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Air pollution dispersion from biomass stoves to neighboring homes in Mirpur, Dhaka, Bangladesh.

Published version
Peer-reviewed

Type

Article

Change log

Authors

Weaver, Anne M 
Gurley, Emily S 
Crabtree-Ide, Christina 
Yoo, Eun-Hye 

Abstract

BACKGROUND: Indoor air pollution, including fine particulate matter (PM2.5) and carbon monoxide (CO), is a major risk factor for pneumonia and other respiratory diseases. Biomass-burning cookstoves are major contributors to PM2.5 and CO concentrations. However, high concentrations of PM2.5 (> 1000 μg/m3) have been observed in homes in Dhaka, Bangladesh that do not burn biomass. We described dispersion of PM2.5 and CO from biomass burning into nearby homes in a low-income urban area of Dhaka, Bangladesh. METHODS: We recruited 10 clusters of homes, each with one biomass-burning (index) home, and 3-4 neighboring homes that used cleaner fuels with no other major sources of PM2.5 or CO. We administered a questionnaire and recorded physical features of all homes. Over 24 h, we recorded PM2.5 and CO concentrations inside each home, near each stove, and outside one neighbor home per cluster. During 8 of these 24 h, we conducted observations for pollutant-generating activities such as cooking. For each monitor, we calculated geometric mean PM2.5 concentrations at 5-6 am (baseline), during biomass burning times, during non-cooking times, and over 24 h. We used linear regressions to describe associations between monitor location and PM2.5 and CO concentrations. RESULTS: We recruited a total of 44 homes across the 10 clusters. Geometric mean PM2.5 and CO concentrations for all monitors were lowest at baseline and highest during biomass burning. During biomass burning, linear regression showed a decreasing trend of geometric mean PM2.5 and CO concentrations from the biomass stove (326.3 μg/m3, 12.3 ppm), to index home (322.7 μg/m3, 11.2 ppm), neighbor homes sharing a wall with the index home (278.4 μg/m3, 3.6 ppm), outdoors (154.2 μg/m3, 0.7 ppm), then neighbor homes that do not share a wall with the index home (83.1 μg/m3,0.2 ppm) (p = 0.03 for PM2.5, p = 0.006 for CO). CONCLUSION: Biomass burning in one home can be a source of indoor air pollution for several homes. The impact of biomass burning on PM2.5 or CO is greatest in homes that share a wall with the biomass-burning home. Eliminating biomass burning in one home may improve air quality for several households in a community.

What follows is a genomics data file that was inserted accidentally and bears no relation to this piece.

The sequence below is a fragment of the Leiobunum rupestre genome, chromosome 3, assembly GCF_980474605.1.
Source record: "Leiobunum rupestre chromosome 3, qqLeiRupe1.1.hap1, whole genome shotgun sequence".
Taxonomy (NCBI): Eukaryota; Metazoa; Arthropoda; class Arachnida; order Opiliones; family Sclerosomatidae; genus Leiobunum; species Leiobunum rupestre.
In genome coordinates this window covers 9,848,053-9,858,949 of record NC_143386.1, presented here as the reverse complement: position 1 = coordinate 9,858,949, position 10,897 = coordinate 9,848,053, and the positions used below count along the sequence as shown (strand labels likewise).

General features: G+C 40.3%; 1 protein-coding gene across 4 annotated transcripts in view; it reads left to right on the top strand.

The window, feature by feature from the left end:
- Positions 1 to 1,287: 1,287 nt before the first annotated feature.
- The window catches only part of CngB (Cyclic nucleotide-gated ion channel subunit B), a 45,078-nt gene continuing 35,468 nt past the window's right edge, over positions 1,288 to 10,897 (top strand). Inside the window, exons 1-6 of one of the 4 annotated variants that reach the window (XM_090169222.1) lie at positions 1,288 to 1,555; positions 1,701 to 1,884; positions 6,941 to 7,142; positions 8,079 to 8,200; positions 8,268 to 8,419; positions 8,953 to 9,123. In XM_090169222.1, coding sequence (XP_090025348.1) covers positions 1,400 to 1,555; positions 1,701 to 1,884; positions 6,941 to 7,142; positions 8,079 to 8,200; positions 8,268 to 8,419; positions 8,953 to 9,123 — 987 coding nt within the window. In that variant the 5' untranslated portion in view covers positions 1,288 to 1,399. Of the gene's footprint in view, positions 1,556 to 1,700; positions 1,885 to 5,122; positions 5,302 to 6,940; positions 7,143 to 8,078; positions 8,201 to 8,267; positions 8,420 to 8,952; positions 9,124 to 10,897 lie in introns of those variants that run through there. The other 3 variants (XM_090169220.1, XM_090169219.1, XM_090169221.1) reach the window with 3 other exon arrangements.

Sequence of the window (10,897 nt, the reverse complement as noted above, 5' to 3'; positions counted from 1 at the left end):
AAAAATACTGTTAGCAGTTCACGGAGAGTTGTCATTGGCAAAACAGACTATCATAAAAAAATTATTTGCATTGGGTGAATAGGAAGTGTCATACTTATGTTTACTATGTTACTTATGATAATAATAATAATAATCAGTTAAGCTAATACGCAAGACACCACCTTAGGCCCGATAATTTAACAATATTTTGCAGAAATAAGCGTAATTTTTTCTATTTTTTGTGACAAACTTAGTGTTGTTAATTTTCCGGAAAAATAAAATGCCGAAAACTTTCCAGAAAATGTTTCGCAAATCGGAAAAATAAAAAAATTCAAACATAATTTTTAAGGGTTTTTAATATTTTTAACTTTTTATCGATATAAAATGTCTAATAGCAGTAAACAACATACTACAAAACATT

Description

Keywords

Air pollution, Bangladesh, Biomass stove, Carbon monoxide, Fine particulate matter, Air Pollution, Indoor, Bangladesh, Biomass, Carbon Monoxide, Cooking, Environmental Monitoring, Female, Humans, Male, Particulate Matter, Residence Characteristics, Surveys and Questionnaires, Time Factors, Ventilation

Journal Title

BMC Public Health

Conference Name

Journal ISSN

1471-2458
1471-2458

Volume Title

19

Publisher

Springer Science and Business Media LLC